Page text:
New drugs for ‘adult’ diabetics is also changing care
Treatment methods for Type 2 diabetes are rapidly changing with the development of new drugs and the erosion of the stigma around insulin use.
The disease, also referred to as adult onset diabetes, is usually diagnosed in adulthood and carries a number of misconceptions, the most common being that Type 2 diabetes is the disease of people who don’t take care of themselves.
“A lot of people think it is a disease of self-neglect, and patients may feel self-conscious,” says Dr. Ronald Tamler, assistant professor in the Division of Endocrinology and clinical trials leader of the Diabetes Program at Mt. Sinai School of
Medicine, “but it has a strong familial component.”
According to Dr. Tamler, the stigma of using insulin is born in this misconception that Type 2 diabetes is somewhat of a self-inflicted disease. Still, physicians are trying to break down the stereotypes of using insulin, including that it is a treatment of last resort, as it was once thought to be.
“People are often afraid to use insulin because it makes them think they have failed in their diet,” says Dr. Stuart Weiss, clinical assistant professor in the Department of Medicine and New York University’s Langone Medical Center. “It used to be a treatment of last resort. Now if people don’t use it, that can lead to poor blood sugar control.”
In addition to patients’ reluctance to use insulin, physicians are also unwilling at times to prescribe the drug, due to the time and emotional investment such a prescription requires.
“There is a resistance among physicians to prescribe insulin when it is needed because it takes time and an emotional toll on preparing the patient for insulin use,” Dr. Tamler says. “Insulin can be very good if needed, and there are ways to overcome the stigma on both the part of the physician and the patient.”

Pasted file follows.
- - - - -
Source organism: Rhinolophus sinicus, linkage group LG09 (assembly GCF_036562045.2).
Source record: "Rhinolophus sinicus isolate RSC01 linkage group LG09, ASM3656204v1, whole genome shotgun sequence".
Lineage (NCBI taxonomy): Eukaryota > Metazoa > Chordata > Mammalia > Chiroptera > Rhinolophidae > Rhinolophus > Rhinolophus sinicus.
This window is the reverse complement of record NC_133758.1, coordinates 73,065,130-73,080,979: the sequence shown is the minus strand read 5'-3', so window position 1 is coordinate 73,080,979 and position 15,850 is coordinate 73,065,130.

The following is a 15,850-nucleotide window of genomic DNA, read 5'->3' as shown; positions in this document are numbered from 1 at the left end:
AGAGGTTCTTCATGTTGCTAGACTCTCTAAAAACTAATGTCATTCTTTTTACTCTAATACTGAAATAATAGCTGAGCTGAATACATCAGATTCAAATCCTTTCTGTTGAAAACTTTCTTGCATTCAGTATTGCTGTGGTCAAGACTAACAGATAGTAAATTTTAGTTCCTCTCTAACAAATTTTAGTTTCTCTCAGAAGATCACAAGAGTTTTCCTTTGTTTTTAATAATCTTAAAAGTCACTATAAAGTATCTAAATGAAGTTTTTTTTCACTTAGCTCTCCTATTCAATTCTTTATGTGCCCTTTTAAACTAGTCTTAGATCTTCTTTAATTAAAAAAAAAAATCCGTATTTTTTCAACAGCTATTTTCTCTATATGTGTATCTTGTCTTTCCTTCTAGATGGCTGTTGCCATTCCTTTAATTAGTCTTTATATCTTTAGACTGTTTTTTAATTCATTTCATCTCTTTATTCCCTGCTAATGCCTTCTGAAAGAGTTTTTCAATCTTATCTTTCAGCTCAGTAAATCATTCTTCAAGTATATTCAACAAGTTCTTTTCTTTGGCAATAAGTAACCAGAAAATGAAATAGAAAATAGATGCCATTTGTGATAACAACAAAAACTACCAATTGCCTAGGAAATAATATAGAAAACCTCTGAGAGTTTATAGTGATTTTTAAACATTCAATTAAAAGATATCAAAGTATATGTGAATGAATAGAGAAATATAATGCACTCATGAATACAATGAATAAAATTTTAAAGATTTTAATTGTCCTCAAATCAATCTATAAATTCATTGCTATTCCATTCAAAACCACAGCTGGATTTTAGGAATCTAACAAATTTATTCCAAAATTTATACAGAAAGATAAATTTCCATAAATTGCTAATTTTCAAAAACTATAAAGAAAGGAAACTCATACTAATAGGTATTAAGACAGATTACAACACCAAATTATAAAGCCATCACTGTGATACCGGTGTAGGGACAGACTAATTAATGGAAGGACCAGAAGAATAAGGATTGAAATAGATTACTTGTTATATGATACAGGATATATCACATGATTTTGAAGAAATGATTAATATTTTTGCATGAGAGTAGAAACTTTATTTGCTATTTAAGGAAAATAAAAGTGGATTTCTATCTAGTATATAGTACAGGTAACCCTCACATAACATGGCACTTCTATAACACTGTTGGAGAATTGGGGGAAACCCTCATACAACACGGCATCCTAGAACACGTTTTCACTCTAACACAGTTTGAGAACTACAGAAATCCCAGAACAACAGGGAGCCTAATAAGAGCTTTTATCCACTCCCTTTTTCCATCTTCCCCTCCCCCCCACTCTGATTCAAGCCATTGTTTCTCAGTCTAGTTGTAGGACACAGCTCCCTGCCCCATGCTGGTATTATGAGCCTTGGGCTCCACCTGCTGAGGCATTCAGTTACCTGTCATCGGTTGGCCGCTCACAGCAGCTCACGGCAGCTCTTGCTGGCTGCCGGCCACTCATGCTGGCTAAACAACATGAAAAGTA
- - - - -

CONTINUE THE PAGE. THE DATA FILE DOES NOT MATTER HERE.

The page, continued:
Among these solutions, Dr. Tamler listed insulin pens, pumps, superfine needles and pills that can be taken to supplement insulin injections throughout the day.
“One device, insulin pens, can be carried around in a pocket and can be used anywhere,” Dr. Tamler says. “You can use them and no one would know you’re taking insulin.”
As patients progress through the disease, the schedule of administering insulin could become more challenging, but such alternatives to a typical shot can help ease the psychological and physical impact of the treatment.
While the stigma attached to insulin injections continues to crumble, doctors say there are currently new forms of Type 2 diabetes treatments in development.
“The big developments in the industry have not really been in the world of insulin, but rather in the world of oral medications, which are typically given earlier in the course of diabetes,” says Dr. Tamler. “A big push is currently being made in the following category of medications for T2DM: DPP4 inhibitors, like Januvia, and GLP-1 agonists, like Byetta.”
A benefit of these new treatments is that they promote weight loss, making it easier for patients to accept them, even though they are injections.
“These new products not only help the body work to improve insulin, but also help to better control glucose and weight loss,” NYU’s Dr. Weiss says of the new injection treatments. “Most medications contribute to weight gain, and this does not. These products lead to a more significant weight loss and blood sugar does not get too low.”
Other treatment developments for Type 2 diabetes include new oral medications that will be available to patients in the near future. Two of these oral medications are SGT-2 inhibitors and Glucokinase agonists, both of which are not yet on the market.
Even with these forthcoming treatments, physicians warn that diabetes patients must always consider their diet in addition to any medication they are taking.
“Another way to reduce insulin injections is to have a non-carb meal,” Dr. Tamler says. “Determining certain meal choices if possible, with limited carbohydrates, can help with treatment.”
“The bottom line is there is no treatment that can’t be overwhelmed by a bad diet,” Dr. Weiss says. “That is the cornerstone of treatment. The future is going to be based on more people eating properly. All the medications in the world will not beat that. Aside from the social issues, the science is moving ahead.”
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